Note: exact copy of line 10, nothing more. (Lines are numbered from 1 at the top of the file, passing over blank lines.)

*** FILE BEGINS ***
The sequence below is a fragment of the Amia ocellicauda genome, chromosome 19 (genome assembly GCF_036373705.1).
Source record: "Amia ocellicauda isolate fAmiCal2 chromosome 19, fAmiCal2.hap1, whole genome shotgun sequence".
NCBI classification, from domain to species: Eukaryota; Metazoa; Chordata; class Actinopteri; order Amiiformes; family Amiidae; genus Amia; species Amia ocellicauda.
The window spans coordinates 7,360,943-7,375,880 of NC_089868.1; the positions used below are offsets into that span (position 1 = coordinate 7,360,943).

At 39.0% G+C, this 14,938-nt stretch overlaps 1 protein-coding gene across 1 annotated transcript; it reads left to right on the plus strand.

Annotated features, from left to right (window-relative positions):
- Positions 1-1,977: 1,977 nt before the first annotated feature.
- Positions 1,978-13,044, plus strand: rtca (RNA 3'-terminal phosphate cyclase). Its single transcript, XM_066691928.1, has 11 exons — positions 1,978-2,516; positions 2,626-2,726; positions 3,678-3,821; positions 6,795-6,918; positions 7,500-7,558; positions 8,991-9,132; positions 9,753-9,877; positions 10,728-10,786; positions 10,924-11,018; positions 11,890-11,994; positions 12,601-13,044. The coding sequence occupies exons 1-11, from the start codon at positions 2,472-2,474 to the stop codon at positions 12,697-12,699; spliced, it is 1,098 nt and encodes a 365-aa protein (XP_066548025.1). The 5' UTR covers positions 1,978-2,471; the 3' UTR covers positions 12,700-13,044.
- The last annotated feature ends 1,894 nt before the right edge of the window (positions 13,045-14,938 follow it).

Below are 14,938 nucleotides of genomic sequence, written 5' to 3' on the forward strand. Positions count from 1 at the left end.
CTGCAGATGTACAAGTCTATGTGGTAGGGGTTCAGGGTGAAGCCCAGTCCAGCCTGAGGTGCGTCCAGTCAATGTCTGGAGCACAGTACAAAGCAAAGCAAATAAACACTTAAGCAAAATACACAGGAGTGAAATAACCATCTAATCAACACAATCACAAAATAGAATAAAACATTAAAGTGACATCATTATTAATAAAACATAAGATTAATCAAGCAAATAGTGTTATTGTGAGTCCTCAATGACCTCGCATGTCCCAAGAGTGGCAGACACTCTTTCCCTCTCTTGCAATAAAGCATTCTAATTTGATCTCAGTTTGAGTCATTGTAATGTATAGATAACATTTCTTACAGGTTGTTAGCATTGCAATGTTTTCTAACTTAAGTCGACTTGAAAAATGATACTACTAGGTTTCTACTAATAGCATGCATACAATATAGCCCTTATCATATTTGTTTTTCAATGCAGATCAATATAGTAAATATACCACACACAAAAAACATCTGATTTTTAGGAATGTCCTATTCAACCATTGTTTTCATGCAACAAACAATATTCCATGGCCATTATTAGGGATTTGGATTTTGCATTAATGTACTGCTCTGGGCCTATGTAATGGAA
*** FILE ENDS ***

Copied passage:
Below are 14,938 nucleotides of genomic sequence, written 5' to 3' on the forward strand. Positions count from 1 at the left end.